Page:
Concordia University

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Psychology MA

Specific Information about all Programs

Admission Requirements

Admission to the PhD degree requires a master's degree in psychology or its equivalent in a closely related discipline. Admission to the PhD degree (Research and Clinical Training Option) requires that applicants have completed specific Psychology undergraduate courses required by federal and provincial licensing bodies, including an empirically based undergraduate thesis or its equivalent, as well as master's-level courses in Psychology specified by the program.

Admission to the MA (Research Option) requires an undergraduate degree in psychology or a closely related discipline. Applications from students with non-psychology degrees are evaluated to assess whether they are sufficiently prepared for graduate studies in Psychology. Admission to the MA (Research and Clinical Training Option) requires an honours undergraduate degree in psychology or its equivalent. In addition, applicants must also have completed specific undergraduate courses required by federal and provincial licensing bodies, including an empirically based undergraduate thesis or its equivalent. Students who are lacking up to three of these courses may obtain the equivalency for the missing credits by taking appropriate undergraduate and/or graduate courses during their degree.

Enrolment in these programs is limited in part by the availability of research supervisors and, for the Research and Clinical Training Option, by space in that option.

Applicants are selected on the basis of past academic record, letters of recommendation, the results of the Graduate Record Examination (optional, but highly recommended), and the relevance of their proposed research to the research expertise of the faculty. Students successfully completing their master's program in psychology at Concordia University need submit only an application form and letters of recommendation when applying for the doctoral degree. Psychology graduate courses are not open to graduate-level independent students, except in specific circumstances as defined by the department.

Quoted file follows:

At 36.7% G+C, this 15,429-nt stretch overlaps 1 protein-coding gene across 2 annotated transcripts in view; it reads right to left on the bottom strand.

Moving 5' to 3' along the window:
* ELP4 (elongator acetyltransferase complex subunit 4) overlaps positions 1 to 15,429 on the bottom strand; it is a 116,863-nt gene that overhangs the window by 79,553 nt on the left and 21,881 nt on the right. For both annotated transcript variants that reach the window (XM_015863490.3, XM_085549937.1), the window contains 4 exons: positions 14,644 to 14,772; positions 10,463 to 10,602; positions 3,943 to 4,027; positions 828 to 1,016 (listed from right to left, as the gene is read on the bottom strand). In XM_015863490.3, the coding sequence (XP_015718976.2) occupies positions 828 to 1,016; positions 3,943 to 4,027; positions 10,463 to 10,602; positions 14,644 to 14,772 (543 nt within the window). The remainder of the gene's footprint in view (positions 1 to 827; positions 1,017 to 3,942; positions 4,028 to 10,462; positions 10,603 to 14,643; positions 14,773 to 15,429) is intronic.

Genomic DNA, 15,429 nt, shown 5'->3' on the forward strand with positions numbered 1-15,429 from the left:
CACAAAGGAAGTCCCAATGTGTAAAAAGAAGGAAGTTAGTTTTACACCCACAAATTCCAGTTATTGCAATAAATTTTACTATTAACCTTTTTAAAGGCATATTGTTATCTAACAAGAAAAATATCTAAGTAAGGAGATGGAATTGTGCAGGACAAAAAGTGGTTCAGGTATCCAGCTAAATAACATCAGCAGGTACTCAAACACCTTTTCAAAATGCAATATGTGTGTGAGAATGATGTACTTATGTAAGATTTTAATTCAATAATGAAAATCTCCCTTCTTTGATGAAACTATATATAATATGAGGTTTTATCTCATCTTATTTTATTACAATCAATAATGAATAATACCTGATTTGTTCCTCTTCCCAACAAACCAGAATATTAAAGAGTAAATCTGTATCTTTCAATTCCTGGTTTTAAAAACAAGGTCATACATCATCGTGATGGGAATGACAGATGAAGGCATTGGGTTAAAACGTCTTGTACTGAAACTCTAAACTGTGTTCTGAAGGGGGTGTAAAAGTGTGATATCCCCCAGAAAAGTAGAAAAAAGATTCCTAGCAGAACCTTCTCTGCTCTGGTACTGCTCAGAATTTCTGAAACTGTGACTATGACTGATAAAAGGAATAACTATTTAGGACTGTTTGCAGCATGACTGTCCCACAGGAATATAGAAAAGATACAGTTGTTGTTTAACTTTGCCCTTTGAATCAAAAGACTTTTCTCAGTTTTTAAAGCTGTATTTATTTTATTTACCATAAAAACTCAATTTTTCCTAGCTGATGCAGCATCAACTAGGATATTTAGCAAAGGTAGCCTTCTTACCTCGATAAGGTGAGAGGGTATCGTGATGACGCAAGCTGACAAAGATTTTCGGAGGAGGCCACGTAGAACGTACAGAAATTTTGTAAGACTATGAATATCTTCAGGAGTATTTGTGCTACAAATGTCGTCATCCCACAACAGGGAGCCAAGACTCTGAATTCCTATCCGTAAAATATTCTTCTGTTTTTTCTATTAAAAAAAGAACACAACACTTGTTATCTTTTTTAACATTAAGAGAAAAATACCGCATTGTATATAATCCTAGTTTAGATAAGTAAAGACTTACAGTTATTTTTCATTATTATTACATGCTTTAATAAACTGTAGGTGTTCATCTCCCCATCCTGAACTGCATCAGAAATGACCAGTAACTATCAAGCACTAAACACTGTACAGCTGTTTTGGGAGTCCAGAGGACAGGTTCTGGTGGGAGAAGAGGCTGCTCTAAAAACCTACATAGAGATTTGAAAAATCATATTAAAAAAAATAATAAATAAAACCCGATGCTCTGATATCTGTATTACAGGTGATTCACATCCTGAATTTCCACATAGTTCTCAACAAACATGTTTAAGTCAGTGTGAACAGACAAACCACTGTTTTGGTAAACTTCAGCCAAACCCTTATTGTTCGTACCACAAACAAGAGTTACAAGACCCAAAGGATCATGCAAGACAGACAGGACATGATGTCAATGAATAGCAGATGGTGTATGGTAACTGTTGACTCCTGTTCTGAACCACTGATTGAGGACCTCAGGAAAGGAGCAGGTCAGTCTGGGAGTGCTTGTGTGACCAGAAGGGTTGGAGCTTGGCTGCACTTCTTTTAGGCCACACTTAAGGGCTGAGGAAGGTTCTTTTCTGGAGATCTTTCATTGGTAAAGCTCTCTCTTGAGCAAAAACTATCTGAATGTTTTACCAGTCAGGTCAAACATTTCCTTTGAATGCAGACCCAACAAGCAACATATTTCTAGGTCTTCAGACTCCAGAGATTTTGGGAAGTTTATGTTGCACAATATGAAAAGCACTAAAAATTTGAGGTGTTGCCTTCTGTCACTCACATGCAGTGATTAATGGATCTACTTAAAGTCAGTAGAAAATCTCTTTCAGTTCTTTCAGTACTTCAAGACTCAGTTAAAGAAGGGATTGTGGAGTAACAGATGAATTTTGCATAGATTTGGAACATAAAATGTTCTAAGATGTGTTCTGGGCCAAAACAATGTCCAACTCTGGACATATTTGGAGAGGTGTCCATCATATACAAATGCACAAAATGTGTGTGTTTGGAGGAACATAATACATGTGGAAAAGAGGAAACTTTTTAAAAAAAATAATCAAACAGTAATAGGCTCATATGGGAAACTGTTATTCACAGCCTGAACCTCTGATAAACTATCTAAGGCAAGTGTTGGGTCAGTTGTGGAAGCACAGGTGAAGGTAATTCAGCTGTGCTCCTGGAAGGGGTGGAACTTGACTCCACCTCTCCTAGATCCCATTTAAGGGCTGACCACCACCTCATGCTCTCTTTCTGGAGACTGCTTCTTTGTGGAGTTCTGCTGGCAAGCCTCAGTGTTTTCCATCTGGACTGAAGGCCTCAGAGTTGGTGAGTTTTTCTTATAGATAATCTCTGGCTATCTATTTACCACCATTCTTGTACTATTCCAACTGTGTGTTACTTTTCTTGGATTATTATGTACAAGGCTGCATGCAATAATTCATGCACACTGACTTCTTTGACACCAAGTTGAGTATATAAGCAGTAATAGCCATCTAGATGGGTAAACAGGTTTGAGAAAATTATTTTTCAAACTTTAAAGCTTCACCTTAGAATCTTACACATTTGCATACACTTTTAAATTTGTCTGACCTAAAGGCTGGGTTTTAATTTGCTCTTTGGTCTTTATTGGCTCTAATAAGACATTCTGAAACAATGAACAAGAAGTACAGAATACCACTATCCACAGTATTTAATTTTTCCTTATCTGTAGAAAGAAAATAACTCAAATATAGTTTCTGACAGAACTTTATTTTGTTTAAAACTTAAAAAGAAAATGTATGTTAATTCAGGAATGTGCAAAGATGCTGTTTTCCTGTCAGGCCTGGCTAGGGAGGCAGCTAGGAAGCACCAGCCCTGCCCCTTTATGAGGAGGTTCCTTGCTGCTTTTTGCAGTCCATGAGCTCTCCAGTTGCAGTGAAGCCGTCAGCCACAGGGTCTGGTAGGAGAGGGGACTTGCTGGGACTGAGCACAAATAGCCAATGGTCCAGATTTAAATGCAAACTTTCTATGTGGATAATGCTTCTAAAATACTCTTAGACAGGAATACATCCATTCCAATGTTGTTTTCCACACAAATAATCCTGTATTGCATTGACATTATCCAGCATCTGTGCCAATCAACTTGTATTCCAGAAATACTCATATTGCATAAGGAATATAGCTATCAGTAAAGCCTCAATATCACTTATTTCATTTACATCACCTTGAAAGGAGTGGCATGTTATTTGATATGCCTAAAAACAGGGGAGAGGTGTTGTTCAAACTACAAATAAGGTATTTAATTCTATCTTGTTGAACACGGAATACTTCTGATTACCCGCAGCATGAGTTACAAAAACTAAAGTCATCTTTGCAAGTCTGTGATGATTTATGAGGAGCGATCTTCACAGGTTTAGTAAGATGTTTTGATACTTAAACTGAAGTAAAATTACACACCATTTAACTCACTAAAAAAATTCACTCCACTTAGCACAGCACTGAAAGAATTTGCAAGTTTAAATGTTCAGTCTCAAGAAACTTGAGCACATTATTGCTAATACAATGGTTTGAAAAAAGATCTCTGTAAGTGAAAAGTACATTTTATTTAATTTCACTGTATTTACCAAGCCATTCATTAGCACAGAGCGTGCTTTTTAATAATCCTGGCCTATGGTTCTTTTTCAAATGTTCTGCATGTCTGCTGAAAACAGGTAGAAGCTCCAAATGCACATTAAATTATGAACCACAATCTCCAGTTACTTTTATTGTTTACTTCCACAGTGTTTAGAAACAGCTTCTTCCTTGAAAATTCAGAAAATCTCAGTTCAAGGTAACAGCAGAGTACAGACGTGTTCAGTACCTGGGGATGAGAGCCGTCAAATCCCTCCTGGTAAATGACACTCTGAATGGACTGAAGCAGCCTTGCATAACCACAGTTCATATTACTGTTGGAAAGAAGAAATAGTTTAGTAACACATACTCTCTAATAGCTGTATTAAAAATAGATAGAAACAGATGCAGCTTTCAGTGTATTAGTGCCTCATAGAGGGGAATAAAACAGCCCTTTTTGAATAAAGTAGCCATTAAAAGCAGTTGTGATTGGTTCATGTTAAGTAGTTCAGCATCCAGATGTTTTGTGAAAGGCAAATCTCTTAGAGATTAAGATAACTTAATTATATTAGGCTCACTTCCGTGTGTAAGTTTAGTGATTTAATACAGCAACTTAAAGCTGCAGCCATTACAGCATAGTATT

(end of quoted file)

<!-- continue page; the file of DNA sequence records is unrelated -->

Upon recommendation of their thesis supervisor, students enrolled in the Master of Arts (Psychology) program at Concordia University who have completed a minimum of 12 credits of graduate level course work and who have shown high academic performance and potential through performance in research may apply for accelerated admission to doctoral studies without submitting a master's thesis. Approval for accelerated admission must be obtained from the student's thesis committee and the graduate admissions subcommittee by August 15 to allow entry into the PhD program in the Fall term. Students in the Research Option who obtain accelerated admission are not required to take the elective course (chosen from PSYC 700, PSYC 716, PSYC 721, PSYC 724, PSYC 725, PSYC 726, PSYC 727or PSYC 734) as part of their MA coursework. Students in the Research and Clinical Training option may not obtain accelerated admission to the PhD program from MA Year I, but may apply for accelerated admission, upon recommendation of their thesis supervisor, from MA Year II.